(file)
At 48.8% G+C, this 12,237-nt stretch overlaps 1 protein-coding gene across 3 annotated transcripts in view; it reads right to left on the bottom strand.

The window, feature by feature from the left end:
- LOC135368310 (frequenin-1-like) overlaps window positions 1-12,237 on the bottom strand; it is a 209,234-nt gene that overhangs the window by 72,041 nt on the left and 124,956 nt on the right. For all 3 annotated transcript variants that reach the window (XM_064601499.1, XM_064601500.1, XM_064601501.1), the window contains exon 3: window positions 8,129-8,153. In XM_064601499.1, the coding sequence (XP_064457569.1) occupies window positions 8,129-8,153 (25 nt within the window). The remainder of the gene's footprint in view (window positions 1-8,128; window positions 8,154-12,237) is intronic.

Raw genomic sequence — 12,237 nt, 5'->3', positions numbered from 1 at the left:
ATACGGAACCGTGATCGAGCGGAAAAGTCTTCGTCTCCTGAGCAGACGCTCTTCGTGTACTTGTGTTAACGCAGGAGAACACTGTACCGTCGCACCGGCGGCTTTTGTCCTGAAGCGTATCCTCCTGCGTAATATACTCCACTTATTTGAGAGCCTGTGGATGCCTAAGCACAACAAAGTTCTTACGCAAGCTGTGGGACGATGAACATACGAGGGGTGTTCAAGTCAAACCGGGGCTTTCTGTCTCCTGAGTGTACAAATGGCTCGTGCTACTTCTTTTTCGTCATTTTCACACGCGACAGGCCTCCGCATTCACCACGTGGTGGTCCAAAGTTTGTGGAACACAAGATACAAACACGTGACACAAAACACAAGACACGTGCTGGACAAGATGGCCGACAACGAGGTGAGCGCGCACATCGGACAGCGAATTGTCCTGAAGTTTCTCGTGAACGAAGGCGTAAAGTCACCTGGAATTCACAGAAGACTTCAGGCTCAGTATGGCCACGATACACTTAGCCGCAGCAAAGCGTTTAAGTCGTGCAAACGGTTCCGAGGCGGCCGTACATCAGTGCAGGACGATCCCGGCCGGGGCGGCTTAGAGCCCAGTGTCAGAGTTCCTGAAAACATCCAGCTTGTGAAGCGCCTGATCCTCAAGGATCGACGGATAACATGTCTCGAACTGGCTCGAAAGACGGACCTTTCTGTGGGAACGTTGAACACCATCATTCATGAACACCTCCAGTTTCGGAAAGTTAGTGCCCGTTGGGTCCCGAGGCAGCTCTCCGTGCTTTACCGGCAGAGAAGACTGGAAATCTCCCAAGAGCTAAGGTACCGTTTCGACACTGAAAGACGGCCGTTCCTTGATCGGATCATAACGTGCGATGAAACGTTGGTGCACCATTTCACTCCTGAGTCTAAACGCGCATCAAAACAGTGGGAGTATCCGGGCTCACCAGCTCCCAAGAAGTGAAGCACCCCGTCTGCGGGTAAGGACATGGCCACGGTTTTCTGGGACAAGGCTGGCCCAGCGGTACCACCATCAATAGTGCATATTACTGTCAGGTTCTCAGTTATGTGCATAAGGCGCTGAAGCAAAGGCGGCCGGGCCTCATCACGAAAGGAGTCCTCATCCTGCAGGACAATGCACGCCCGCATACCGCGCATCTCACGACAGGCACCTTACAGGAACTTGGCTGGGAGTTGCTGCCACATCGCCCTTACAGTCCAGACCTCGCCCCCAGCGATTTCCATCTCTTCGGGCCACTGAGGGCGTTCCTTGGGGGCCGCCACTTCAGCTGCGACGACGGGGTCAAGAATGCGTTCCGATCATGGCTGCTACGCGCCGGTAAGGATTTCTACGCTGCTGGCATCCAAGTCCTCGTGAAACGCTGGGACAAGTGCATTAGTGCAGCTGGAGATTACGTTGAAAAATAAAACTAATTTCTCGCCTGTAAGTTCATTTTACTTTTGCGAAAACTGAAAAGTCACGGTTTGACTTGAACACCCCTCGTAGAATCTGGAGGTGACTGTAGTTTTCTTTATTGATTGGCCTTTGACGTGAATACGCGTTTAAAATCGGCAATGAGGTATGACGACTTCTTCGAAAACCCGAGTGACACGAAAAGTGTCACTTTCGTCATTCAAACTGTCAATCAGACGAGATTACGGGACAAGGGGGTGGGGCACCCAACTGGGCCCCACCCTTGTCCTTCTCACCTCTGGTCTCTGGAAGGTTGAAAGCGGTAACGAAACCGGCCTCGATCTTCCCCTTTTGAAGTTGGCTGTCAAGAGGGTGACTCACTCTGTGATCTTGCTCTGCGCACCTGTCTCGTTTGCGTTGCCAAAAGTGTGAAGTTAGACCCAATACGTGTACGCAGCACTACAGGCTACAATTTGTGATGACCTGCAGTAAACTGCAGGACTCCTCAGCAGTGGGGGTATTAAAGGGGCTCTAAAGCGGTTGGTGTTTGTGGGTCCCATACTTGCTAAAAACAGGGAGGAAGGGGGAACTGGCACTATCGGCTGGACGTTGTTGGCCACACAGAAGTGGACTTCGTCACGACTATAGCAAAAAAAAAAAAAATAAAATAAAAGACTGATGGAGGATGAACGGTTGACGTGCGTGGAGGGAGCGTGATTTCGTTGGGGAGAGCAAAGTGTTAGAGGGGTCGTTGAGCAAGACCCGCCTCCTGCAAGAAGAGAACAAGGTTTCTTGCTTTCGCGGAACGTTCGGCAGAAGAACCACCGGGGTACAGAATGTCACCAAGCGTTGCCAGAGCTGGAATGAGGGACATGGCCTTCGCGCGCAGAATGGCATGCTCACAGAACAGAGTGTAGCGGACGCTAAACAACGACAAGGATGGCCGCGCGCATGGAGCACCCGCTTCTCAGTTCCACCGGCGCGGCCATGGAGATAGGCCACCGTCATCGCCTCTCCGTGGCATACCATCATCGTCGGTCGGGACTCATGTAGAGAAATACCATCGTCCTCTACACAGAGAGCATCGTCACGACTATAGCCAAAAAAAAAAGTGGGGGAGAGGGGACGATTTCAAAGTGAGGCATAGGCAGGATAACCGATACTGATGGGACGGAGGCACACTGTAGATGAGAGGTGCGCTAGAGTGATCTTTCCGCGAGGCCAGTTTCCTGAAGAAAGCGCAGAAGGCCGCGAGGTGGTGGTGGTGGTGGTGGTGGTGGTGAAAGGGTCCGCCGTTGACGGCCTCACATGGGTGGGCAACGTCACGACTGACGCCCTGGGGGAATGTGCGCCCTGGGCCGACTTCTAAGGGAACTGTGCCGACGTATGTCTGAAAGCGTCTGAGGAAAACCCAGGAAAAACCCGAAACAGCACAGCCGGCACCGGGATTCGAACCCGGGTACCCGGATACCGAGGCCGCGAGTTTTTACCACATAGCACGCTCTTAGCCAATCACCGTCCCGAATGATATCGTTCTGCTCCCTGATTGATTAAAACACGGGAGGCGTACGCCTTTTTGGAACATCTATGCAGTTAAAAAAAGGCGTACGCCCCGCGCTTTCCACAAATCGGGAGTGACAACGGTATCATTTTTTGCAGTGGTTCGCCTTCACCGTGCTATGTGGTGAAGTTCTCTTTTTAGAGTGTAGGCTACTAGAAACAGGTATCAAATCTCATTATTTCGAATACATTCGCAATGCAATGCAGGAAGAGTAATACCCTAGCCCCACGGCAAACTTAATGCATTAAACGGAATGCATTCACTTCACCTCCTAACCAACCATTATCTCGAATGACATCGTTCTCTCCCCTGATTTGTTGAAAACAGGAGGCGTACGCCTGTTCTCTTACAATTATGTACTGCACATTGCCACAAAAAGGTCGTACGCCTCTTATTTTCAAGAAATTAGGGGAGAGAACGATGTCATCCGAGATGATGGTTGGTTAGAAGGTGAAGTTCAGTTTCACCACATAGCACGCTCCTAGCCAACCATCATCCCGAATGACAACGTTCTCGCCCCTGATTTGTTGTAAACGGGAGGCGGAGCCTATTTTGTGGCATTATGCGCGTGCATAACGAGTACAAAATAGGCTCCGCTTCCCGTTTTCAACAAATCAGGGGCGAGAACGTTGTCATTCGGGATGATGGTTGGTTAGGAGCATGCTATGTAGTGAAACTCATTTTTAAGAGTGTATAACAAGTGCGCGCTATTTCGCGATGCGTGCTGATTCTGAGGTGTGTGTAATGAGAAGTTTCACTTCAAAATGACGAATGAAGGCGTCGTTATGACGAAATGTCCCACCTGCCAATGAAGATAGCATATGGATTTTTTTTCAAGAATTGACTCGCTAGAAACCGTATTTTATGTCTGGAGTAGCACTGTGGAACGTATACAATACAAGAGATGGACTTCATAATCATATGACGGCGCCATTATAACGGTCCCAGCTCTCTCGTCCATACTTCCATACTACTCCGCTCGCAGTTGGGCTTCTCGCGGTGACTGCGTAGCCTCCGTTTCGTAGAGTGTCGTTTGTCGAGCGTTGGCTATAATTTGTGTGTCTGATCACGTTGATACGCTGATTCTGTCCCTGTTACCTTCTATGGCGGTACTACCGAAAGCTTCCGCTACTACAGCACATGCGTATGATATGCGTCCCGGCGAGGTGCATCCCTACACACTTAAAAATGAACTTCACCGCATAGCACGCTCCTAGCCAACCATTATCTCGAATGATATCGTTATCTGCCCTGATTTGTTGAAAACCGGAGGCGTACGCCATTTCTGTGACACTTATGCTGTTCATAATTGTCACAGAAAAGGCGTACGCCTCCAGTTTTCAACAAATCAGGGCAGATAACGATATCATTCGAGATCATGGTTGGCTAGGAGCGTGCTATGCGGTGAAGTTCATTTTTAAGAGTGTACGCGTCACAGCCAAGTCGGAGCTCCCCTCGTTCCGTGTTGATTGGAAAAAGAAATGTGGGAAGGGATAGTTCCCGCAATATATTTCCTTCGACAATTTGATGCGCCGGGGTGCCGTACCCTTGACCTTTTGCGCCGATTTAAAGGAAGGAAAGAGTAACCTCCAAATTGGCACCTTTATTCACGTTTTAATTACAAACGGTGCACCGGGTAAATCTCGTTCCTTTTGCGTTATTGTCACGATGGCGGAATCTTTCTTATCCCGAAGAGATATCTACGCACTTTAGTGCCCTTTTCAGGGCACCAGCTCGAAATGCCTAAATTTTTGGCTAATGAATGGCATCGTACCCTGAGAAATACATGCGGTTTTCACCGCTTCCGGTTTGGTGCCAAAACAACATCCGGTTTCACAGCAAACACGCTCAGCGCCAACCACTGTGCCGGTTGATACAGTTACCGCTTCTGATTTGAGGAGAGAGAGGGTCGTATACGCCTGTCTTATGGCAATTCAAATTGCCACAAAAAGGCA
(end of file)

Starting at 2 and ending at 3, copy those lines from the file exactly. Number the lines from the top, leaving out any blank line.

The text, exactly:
The window, feature by feature from the left end:
- LOC135368310 (frequenin-1-like) overlaps window positions 1-12,237 on the bottom strand; it is a 209,234-nt gene that overhangs the window by 72,041 nt on the left and 124,956 nt on the right. For all 3 annotated transcript variants that reach the window (XM_064601499.1, XM_064601500.1, XM_064601501.1), the window contains exon 3: window positions 8,129-8,153. In XM_064601499.1, the coding sequence (XP_064457569.1) occupies window positions 8,129-8,153 (25 nt within the window). The remainder of the gene's footprint in view (window positions 1-8,128; window positions 8,154-12,237) is intronic.